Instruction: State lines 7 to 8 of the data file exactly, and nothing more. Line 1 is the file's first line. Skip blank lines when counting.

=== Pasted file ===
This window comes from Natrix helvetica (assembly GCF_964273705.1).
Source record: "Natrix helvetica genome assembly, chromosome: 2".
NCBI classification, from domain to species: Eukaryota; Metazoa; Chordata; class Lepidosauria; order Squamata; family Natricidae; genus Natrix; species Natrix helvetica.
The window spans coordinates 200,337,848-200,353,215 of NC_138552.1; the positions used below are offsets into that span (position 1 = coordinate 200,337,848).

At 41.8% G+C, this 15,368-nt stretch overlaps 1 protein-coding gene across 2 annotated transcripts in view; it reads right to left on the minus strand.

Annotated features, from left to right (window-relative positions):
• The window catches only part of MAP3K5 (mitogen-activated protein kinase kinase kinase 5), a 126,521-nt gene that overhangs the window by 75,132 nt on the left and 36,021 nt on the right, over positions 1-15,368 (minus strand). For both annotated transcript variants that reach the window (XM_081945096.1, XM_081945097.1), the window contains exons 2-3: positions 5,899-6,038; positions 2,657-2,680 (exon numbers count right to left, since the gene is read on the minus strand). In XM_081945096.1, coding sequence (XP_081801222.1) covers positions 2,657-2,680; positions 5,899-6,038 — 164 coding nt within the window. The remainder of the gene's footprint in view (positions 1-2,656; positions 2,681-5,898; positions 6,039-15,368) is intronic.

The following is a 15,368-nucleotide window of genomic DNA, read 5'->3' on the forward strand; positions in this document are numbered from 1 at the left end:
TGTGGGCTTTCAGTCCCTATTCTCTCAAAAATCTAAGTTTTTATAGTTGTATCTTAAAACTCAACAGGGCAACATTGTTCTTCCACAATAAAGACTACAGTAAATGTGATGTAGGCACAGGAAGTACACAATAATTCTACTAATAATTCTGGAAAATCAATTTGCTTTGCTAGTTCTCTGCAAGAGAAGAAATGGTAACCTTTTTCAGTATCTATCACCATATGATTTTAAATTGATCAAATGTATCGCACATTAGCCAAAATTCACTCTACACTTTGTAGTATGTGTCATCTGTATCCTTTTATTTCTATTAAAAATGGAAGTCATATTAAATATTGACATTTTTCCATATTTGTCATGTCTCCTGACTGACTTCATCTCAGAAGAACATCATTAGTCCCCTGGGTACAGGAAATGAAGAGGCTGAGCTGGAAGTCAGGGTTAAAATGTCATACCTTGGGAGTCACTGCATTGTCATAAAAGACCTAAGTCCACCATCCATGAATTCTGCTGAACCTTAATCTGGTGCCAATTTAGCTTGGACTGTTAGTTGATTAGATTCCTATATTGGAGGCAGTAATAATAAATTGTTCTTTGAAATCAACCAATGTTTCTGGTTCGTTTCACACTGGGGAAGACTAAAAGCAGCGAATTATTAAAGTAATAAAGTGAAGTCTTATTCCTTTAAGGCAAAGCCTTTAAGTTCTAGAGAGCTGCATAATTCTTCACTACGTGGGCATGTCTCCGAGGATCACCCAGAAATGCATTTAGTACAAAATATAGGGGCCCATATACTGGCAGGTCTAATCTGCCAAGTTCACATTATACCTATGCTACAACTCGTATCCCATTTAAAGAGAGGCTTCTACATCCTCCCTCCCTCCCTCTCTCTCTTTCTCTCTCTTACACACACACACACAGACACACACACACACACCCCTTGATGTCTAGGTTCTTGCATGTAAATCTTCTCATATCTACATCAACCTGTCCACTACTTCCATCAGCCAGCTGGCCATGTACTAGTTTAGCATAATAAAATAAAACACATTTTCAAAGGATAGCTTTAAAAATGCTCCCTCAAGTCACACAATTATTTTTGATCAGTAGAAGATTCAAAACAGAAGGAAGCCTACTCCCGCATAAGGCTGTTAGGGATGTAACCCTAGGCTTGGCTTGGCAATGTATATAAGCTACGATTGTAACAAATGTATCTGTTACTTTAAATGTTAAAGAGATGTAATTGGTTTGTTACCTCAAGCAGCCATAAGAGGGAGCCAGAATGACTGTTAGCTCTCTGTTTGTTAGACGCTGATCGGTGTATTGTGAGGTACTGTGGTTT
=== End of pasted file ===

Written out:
• The window catches only part of MAP3K5 (mitogen-activated protein kinase kinase kinase 5), a 126,521-nt gene that overhangs the window by 75,132 nt on the left and 36,021 nt on the right, over positions 1-15,368 (minus strand). For both annotated transcript variants that reach the window (XM_081945096.1, XM_081945097.1), the window contains exons 2-3: positions 5,899-6,038; positions 2,657-2,680 (exon numbers count right to left, since the gene is read on the minus strand). In XM_081945096.1, coding sequence (XP_081801222.1) covers positions 2,657-2,680; positions 5,899-6,038 — 164 coding nt within the window. The remainder of the gene's footprint in view (positions 1-2,656; positions 2,681-5,898; positions 6,039-15,368) is intronic.

The following is a 15,368-nucleotide window of genomic DNA, read 5'->3' on the forward strand; positions in this document are numbered from 1 at the left end: